Hong Kong's wealth had been generated on negative real interest rates caused by Hong Kong's currency peg to the undervalued US dollar beginning with the Plaza Accord of 1985, until 1997. The government, the oligopoly developers and the property-owning public all participated in a real-estate bubble that could not be sustained.
Hong Kong's trade and services surplus has been falling since the Asian financial crises of 1997. Its currency, pegged to the now strong US dollar, is way overvalued in global terms. Defending the peg becomes increasingly expensive in the form of high domestic interest-rate premiums. Hong Kong needs to find new ways of competing, both in manufacturing high-tech, high value-added products and in offering improved financial and logistics services.
An example of market failure is that in each of the eight main sectors of the economy, only a handful of companies dominate the market. This is the other side of Hong Kong's competitiveness problem: the need for massive market liberalization, which can be achieved by industrial policy to help small and medium enterprises in new markets.
One of the biggest dangers lurking in Hong Kong's future is capital flight. That would exacerbate the high cost of maintaining the peg over the near term. The present administration is officially committed to defending the peg. Yet the government needs adopt a strategy to gradually free float the Hong Kong dollar over the longer term, as the current fixed rate system constrains economic recovery and growth.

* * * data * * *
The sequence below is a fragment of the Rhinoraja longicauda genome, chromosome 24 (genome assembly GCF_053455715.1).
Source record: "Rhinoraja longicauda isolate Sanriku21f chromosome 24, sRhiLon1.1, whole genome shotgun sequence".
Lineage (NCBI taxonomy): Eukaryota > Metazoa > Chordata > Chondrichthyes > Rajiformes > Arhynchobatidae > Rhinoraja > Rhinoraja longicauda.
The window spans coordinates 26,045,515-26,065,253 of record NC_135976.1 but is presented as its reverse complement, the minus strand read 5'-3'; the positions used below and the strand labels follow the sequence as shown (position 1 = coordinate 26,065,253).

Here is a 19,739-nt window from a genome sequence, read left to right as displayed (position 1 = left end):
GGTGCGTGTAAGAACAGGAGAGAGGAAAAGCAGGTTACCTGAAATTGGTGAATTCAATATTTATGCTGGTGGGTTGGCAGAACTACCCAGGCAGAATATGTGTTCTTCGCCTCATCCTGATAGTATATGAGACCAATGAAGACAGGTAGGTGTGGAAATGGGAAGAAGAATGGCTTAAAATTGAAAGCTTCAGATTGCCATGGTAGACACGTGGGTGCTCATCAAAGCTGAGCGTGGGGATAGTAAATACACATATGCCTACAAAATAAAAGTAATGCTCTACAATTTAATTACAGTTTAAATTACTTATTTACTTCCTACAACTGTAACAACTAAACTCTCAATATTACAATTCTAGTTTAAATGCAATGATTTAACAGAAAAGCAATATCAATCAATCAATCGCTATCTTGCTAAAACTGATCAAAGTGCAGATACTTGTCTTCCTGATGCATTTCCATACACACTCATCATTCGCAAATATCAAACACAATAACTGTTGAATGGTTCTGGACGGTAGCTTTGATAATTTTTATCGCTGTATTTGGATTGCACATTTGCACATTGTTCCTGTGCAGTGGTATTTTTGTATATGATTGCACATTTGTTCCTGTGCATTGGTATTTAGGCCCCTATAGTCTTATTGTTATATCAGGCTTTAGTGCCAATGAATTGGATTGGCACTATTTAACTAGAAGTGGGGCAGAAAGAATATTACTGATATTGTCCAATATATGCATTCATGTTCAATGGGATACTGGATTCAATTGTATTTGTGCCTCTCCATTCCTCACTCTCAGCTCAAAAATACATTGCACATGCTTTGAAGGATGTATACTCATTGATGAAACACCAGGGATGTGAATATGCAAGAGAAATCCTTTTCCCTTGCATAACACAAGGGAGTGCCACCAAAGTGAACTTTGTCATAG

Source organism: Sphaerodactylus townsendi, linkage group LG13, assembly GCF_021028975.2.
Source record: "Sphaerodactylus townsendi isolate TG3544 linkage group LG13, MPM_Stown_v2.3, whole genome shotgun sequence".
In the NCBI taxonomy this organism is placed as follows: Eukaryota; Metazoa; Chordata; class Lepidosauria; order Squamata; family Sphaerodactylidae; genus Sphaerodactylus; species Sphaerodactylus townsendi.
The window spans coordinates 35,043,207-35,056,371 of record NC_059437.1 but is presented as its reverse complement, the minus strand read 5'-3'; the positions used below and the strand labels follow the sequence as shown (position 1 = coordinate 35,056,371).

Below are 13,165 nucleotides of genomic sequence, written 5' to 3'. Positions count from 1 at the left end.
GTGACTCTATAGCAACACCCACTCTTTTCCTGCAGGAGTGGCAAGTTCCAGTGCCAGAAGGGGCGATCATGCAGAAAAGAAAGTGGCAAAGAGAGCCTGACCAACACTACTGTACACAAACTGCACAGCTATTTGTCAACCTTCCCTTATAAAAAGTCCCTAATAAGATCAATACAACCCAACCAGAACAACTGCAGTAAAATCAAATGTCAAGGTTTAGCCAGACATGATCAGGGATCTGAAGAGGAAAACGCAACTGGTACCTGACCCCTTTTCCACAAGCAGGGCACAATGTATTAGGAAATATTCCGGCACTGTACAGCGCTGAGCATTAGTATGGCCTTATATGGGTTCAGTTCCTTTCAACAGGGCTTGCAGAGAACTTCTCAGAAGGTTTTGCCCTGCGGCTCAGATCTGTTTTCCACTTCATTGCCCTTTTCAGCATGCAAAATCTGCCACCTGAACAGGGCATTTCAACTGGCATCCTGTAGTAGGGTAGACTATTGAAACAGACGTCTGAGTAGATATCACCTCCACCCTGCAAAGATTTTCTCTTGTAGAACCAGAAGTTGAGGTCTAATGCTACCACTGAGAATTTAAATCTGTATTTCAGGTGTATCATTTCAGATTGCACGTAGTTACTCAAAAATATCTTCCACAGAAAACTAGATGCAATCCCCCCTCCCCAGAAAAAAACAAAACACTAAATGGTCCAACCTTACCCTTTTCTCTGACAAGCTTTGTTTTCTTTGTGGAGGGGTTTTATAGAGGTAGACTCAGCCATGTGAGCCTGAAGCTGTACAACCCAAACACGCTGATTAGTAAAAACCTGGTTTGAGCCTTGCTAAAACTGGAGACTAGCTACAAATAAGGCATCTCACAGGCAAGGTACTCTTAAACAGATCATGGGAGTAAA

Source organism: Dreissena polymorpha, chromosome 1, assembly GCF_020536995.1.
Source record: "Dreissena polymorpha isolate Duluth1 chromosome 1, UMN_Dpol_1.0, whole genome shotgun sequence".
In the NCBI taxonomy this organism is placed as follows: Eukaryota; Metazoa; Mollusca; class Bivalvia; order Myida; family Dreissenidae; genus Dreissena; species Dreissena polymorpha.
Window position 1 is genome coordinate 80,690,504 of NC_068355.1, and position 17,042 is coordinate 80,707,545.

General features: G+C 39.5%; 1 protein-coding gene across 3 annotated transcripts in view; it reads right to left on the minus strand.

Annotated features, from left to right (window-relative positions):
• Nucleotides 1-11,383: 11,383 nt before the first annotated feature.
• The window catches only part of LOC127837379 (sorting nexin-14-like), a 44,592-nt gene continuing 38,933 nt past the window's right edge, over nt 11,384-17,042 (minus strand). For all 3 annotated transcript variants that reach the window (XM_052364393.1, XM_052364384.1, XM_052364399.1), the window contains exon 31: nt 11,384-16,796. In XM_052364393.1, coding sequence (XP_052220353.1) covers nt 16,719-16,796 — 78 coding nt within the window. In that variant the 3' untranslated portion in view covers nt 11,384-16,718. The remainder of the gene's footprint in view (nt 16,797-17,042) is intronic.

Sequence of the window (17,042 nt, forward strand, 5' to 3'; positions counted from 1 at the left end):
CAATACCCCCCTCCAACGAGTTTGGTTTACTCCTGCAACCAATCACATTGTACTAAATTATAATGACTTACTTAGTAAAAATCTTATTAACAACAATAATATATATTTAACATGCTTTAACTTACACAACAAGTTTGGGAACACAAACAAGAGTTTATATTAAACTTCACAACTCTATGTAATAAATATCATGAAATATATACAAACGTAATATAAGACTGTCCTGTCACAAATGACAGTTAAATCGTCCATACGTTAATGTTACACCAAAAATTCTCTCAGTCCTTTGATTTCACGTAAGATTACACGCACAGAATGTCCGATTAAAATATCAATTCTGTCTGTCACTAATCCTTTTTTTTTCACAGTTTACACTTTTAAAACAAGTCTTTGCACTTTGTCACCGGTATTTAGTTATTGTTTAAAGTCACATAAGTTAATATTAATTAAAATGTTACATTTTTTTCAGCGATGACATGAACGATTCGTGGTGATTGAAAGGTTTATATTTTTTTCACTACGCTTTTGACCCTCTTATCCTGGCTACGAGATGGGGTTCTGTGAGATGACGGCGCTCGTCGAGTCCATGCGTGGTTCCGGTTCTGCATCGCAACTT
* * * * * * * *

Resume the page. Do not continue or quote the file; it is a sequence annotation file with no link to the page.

Hong Kong does not have a rule-based competition policy. A Competition Policy Advisory Group (COMPAG) was established in December 1997 under the chairmanship of the financial secretary to provide a high level, dedicated forum to review issues related to competition which have substantial policy or systemic implications, and to examine the extent to which more competition is needed in both the public and private sectors. A Statement on Competition Policy was promulgated in May 1998. It was a justification for a discretionary approach by fiat.
Hong Kong's corporate-governance practices are starting to fall behind global trends. It has launched a campaign to urge its listed companies to improve transparency and treat smaller shareholders better. More than half of all Hong Kong-listed companies have one shareholder or one family group of shareholders owning 50 percent or more of the issued capital, and this limits the effectiveness of any minority-shareholder action.
Aiming to address this problem, the Hong Kong exchange says it wants one-third of all company directors to be independent - that is, neither company employees nor associates of the controlling shareholder. The introduction of a voluntary code of best practice is a positive step, but the challenge remains as to whether a voluntary approach will be successful is promoting the true culture of good corporate governance.
Financial Secretary Antony Leung's "proactive market enabler" is an attempt to address these structural problems caused by market failure. It is unfair to label it as "backsliding" from free markets.
Henry C K Liu is chairman of the New York-based Liu Investment Group.
Full article at:
Mercuria Business School
michael.keaney at mbs.fi